The rebounding economy is not affecting everyone evenly, and we’re seeing real winners (and losers) emerge. All that and more in The Morning Shift for May 12, 2021.
Toyota’s net income more than doubled in the most recent quarter to $7 billion, with profit margin up a more reasonable nine percent, as Automotive News reports. What stands out to me is that Toyota is not just riding some kind of tide lifting all boats, as Automotive News explains:
Toyota’s robust results contrast with those of other Japanese automakers reporting earnings so far this week.
Toyota-affiliate Subaru Corp. reported that its full fiscal year operating profit plunged by half.
Meanwhile, Mitsubishi Motors Corp. slumped into the red for the full-year, and the red ink at partner Nissan Motor Corp. expanded to the company’s biggest-ever operating loss.
Honda Motor Co., which reports its earnings May 14, has projected an 18 percent slump in fiscal-year operating profit.
And Mazda Motor Corp., which reports the same day, revised its outlook on Wednesday to warn that its full-year operating profit is expected to plunge 80 percent.
Toyota will be rolling its newfound profits into its push for electrification, the company claims, which might put some of its confused investors at ease.
This is the future that 1960s hippies wanted, well, the ones that didn’t want us all to be living on communes never needing cars at all. Still, a self-driving electric VW Bus (the ID. Buzz) still feels like some sort of retrofuturism. From Axios:
Pittsburgh-based Argo AI will begin testing self-driving Volkswagen vans in Germany this summer, its first test market outside the United States.
- Testing will begin soon at a dedicated test track near the Munich Airport, similar to Argo’s existing test center in Pittsburgh.
- The plan is to launch an autonomous ride-pooling service in Hamburg by 2025, under VW’s existing mobility brand, MOIA.
- Autonomous delivery service using a cargo version of the vans will be added shortly thereafter.
- The services will roll out in other cities later, including in the U.S., according to officials with VW’s commercial vehicles division.
It feels weird to be feel positive about a new car coming. I feel like I need to be more cranky about it.
Years after experimenting with hydrogen combustion engines, BMW is giving fuel cells a shot, as Reuters reports:
German automaker BMW plans to unveil a limited series of hydrogen fuel cell crossovers in 2022 as the company continues to research zero-emission alternatives to battery-electric cars, the company’s top executive said on Wednesday.
Speaking at the carmaker’s annual shareholder meeting, CEO Oliver Zipse said the company plans a small production run of a hydrogen fuel cell powered X5 crossover next year.
I am amazed that BMW has had the money to pursue so many different strategies at eco cars. I would have thought they’d still be locked in to all the carbon fiber stuff with new generations of the i3 and i8 by now.
I try not to take month-by-month sales figures too seriously, but it’s hard not to ignore Tesla sales in China plummeting amid scandal after scandal over there. From CNBC:
The U.S.-based electric car company sold 25,845 made-in-China vehicles last month, down 27% from 35,478 in March, according to figures released Tuesday by the China Passenger Car Association.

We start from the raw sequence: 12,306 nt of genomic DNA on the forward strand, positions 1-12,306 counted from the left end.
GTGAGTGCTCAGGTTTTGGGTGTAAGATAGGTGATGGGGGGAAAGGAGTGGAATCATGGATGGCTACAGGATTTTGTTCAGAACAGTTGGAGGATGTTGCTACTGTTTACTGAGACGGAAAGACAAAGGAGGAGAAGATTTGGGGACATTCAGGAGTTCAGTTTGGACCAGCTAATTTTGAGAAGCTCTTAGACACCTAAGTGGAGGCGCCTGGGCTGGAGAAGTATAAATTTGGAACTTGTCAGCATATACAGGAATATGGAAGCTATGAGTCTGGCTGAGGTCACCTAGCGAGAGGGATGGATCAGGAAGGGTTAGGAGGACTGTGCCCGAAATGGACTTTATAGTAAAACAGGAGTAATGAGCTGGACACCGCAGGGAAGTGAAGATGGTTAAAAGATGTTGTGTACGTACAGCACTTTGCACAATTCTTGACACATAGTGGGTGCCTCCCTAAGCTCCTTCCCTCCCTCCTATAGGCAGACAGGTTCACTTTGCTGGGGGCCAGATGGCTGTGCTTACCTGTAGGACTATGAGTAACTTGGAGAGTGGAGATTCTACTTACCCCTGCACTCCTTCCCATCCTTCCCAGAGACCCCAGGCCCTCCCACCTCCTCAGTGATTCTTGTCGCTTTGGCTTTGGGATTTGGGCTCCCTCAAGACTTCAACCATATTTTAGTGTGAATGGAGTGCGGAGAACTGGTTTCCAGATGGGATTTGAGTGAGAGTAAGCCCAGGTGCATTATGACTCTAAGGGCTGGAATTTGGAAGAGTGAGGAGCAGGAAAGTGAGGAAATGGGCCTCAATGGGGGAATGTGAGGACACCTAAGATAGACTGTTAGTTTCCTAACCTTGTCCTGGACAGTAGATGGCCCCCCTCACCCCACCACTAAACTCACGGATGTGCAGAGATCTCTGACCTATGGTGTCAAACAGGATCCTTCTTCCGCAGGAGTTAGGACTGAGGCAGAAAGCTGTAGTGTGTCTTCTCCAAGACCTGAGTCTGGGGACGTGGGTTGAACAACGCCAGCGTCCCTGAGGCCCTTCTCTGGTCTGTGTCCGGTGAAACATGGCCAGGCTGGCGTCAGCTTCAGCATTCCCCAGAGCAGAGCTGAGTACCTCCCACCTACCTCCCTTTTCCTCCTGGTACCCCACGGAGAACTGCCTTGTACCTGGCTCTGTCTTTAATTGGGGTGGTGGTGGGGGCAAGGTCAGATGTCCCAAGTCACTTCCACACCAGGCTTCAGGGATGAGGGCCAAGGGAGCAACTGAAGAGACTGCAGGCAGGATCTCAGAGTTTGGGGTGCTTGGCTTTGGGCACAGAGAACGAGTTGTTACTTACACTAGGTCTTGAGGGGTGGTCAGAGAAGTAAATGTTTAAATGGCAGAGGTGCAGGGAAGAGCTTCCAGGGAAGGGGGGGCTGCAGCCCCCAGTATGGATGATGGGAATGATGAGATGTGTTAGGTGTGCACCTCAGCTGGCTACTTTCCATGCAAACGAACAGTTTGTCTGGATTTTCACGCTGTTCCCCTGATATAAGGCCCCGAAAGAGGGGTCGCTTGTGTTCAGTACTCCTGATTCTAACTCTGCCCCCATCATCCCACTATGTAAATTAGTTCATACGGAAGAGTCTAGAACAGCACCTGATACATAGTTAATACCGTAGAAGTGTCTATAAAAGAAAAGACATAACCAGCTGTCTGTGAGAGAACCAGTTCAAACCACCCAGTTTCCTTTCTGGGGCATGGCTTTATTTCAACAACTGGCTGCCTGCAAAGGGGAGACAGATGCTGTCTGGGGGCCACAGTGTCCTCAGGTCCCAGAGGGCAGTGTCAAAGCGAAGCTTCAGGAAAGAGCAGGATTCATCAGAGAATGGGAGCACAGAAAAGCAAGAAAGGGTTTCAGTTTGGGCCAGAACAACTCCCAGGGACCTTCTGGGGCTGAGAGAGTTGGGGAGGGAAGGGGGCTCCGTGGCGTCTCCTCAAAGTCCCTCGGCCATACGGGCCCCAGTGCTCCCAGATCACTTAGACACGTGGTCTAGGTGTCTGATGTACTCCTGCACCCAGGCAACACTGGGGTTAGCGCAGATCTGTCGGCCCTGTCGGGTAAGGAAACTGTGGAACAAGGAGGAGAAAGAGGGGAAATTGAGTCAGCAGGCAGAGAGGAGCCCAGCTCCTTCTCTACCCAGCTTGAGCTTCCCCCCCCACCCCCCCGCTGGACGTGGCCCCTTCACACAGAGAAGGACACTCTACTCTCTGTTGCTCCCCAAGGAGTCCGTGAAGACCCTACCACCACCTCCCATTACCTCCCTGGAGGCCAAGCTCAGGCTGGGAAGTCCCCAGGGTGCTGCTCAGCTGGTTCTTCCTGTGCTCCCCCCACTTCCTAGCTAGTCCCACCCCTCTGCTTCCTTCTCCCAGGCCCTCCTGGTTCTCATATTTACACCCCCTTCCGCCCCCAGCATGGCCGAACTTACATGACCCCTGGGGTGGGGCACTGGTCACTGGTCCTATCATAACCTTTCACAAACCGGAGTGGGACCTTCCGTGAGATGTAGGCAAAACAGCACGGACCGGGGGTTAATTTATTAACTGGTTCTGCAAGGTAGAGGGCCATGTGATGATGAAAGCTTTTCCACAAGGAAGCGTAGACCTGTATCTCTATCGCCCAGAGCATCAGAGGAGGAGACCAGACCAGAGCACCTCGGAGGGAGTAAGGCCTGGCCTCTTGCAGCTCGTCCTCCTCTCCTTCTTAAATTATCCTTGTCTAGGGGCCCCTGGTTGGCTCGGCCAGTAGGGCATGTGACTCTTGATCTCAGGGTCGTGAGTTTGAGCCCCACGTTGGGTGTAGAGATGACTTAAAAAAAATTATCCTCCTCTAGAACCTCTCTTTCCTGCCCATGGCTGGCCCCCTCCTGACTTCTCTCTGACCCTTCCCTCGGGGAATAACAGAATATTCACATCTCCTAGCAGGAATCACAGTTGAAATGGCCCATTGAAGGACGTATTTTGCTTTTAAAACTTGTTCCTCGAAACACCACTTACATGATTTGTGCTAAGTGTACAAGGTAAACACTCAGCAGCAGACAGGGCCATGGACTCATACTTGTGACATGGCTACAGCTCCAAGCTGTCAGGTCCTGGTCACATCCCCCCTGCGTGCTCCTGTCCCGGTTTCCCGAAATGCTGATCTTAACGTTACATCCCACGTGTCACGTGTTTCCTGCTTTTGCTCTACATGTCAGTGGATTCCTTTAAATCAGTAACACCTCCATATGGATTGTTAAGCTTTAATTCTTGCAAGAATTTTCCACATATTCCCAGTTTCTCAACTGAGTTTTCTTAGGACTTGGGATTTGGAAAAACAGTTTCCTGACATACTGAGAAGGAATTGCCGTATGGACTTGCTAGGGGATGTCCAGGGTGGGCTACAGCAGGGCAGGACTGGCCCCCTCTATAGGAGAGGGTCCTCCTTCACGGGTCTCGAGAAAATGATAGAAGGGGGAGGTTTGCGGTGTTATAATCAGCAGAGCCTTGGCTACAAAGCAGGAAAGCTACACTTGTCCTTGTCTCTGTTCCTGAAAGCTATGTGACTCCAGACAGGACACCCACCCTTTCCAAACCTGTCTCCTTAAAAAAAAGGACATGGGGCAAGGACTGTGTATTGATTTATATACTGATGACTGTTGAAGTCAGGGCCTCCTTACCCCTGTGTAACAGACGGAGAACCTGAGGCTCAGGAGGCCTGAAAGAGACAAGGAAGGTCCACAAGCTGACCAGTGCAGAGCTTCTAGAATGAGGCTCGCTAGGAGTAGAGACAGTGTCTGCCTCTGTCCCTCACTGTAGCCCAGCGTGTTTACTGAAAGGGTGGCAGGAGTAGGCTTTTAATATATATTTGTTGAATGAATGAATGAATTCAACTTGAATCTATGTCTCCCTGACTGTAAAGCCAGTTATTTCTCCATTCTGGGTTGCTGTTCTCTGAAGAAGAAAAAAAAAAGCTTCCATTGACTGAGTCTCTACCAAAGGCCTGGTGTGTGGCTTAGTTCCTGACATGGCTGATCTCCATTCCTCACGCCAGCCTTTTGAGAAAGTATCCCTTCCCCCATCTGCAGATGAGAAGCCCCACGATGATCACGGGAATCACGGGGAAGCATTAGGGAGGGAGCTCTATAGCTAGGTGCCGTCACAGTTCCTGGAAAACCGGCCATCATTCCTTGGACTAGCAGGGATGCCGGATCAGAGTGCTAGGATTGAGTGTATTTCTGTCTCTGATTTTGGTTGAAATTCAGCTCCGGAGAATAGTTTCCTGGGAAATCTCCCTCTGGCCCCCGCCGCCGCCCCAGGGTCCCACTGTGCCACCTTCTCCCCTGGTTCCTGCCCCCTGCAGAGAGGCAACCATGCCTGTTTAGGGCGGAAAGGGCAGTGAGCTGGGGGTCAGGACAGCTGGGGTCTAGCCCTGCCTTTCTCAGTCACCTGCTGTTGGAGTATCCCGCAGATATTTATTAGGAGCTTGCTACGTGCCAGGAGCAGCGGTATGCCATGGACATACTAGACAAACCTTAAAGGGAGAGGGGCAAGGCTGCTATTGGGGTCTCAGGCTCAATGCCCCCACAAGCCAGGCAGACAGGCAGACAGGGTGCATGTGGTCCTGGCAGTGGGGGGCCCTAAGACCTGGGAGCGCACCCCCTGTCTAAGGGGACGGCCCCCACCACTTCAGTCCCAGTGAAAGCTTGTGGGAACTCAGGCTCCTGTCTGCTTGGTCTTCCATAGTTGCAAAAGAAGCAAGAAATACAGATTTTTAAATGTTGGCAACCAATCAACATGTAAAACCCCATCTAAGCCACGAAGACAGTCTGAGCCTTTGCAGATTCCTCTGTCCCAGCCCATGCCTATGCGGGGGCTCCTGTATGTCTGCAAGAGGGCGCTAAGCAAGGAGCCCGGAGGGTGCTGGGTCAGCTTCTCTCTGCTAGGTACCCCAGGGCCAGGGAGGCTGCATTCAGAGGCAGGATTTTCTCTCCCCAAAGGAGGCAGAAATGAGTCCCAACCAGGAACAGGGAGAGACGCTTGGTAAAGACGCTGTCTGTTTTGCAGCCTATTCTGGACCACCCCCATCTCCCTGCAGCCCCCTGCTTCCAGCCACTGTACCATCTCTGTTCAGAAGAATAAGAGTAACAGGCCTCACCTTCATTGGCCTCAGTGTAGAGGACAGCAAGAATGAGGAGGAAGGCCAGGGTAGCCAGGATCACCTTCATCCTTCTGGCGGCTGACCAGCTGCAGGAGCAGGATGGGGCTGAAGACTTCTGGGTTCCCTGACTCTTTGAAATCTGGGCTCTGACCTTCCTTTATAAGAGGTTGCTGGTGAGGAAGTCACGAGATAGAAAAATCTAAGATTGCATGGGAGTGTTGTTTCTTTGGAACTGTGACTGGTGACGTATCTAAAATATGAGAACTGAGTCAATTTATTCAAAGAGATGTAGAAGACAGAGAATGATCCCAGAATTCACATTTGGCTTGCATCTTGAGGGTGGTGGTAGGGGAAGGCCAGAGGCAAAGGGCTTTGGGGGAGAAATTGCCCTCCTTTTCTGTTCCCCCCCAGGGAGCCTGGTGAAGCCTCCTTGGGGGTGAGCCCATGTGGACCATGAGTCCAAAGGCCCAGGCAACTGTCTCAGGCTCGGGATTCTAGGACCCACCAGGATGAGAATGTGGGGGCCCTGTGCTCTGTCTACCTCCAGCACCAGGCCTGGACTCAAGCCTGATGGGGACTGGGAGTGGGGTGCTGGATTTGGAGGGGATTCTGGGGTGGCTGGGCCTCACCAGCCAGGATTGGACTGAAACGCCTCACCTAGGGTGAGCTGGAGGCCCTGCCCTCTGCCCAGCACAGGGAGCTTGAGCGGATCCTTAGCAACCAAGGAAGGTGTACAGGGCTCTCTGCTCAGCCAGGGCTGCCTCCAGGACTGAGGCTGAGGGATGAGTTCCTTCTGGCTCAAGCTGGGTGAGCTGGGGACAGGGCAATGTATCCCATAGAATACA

Meanwhile, negative press has increased for Tesla in China. In the last few months, local reports of Tesla brake failures, crashes and explosions have mounted and drawn scrutiny from regulators. Separately on Tuesday, Reuters reported, citing sources, that Tesla has halted plans to buy land and expand its Shanghai factory.
Tesla did not immediately respond to a request for comment on the report, or the association’s figures. Shares fell about 1.9% overnight and are down roughly 12% for the year so far.
This Governing article from a week ago crossed my feed today and I felt compelled to share it as well. The sticking point is that America is in love with expanding highways even though they do nothing to reduce congestion. From Governing:
But the mother of all examples has to be the Katy Freeway in central Houston, expanded in 2011 to more than 20 lanes in some segments, making it one of the widest highways in the world. That project cost $2.8 billion. When it was finished, travel times out of downtown increased, by some estimates as much as 30 percent, during the busiest portions of the day.
FIASCOES LIKE THESE run into the reality of “induced demand,” the phenomenon that lures more vehicles and more congestion to a highway after it is expanded than were there before. The idea goes back to the 1960s, when the economist Anthony Downs promulgated what he called “the law of peak-hour expressway congestion.” “On urban commuter roads,” Downs argued, “peak-hour congestion rises to meet maximum capacity.” Traffic planners, especially those in state highway departments, refused to believe it. They went with what they considered common sense and kept expanding and widening. They made a costly mistake.
The article also details cases when high demolition has helped open up cities, though usually the demolitions are from acts of god (like the Embarcadero collapse in the wake of the World Series quake) than from us humans.
Give the whole thing a read here.
My fiddle leaf fig, having sat dormant all winter, just sprouted a new leaf after I fed the plant the other day. Spring is a kind time. Also, my nose is a faucet.